This talk is designed to consider those interactions, and the representations since 1700 of Druids as patriotic heroes, sages and scholars
a recording of this lecture will be available to ticket holders for two weeks after the event
Since 1990, Druidry has emerged as one of the main components of contemporary spirituality, especially but not exclusively as part of the contemporary Pagan revival. This process is, however, but the latest aspect of a long series of interactions between the ancient figure of the Druid and modern culture, particularly in Britain. This talk is designed to consider those interactions, and the representations since 1700 of Druids as patriotic heroes, sages and scholars, exemplars of ecological self-awareness and mystics, and (alternatively) as bloodthirsty and bigoted priests who epitomised ignorance and oppression. It will show how Druid societies emerged in modern Britain, and spread across the Western world, and how eventually Druidry came to take its place as an important contemporary religious tradition, and why.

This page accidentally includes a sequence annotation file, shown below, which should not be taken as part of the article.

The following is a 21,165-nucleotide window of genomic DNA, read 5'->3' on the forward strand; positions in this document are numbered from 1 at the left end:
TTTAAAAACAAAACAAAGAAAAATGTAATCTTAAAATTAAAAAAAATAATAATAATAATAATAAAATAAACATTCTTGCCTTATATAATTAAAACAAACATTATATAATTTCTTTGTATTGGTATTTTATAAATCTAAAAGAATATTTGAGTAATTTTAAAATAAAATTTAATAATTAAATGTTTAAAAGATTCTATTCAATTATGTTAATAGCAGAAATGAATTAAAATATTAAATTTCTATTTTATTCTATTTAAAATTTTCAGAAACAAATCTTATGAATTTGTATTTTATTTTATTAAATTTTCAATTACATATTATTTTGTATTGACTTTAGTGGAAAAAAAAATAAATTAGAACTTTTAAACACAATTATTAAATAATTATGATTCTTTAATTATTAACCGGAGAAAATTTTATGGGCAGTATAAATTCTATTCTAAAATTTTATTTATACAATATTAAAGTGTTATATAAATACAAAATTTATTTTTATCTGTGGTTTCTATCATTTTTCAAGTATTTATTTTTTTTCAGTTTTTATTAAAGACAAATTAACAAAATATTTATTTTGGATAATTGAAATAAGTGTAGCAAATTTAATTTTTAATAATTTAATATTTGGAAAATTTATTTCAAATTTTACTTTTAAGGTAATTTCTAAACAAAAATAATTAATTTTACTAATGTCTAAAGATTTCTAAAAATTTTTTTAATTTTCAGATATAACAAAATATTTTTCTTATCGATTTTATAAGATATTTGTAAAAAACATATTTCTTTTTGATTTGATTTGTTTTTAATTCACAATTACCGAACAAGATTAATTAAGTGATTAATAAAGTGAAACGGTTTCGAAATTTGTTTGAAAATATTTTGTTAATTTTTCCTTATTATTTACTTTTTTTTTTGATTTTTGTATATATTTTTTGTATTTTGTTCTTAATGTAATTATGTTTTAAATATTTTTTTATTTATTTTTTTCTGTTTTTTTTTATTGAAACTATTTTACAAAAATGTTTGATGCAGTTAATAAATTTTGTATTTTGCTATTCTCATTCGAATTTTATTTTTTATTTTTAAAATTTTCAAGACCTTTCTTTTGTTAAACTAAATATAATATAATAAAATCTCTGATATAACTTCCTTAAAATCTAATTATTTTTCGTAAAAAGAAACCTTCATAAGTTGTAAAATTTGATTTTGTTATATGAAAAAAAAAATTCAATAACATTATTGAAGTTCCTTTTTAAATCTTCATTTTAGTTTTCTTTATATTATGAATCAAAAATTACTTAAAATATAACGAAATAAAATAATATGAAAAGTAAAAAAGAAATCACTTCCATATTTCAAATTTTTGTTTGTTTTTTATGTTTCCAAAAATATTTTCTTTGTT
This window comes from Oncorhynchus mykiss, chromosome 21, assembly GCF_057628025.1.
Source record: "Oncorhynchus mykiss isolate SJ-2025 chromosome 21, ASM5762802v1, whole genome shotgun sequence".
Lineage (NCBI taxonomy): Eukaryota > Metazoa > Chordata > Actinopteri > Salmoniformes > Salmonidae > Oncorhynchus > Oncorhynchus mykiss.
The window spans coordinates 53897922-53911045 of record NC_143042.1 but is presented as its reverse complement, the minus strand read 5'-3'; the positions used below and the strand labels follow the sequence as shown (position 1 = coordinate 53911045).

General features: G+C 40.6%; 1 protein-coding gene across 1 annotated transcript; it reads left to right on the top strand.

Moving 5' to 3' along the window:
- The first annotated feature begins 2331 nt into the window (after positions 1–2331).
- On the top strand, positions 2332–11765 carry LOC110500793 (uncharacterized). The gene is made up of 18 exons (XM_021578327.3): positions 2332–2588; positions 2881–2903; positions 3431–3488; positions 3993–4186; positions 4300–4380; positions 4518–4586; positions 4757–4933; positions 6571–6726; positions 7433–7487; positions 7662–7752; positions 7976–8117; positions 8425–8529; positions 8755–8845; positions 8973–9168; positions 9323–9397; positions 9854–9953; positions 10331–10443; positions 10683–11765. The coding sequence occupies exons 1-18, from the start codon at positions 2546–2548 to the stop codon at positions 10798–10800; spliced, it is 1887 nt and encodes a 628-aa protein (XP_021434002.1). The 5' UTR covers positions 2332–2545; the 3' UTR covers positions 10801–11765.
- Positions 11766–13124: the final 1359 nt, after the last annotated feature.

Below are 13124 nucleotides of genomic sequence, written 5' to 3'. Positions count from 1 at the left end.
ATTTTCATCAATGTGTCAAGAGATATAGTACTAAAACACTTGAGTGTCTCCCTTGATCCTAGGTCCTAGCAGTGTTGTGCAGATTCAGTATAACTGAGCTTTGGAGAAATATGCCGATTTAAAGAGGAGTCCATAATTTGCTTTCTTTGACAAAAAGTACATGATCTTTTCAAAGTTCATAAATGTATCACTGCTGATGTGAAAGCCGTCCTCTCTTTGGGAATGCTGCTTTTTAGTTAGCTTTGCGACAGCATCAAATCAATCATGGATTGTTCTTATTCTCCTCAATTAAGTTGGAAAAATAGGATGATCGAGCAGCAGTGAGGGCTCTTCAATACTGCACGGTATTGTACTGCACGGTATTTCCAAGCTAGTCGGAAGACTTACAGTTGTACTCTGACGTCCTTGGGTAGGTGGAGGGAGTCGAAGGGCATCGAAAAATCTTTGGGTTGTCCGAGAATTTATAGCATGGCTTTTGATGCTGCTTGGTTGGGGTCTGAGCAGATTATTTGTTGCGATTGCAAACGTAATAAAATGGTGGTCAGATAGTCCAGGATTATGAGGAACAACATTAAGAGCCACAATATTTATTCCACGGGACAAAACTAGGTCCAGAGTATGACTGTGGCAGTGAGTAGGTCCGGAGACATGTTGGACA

Speaker: Professor Ronald Hutton is a Professor of History at the University of Bristol. He is a leading authority on history of the British Isles in the sixteenth and seventeenth centuries, on ancient and medieval paganism and magic, and on the global context of witchcraft beliefs.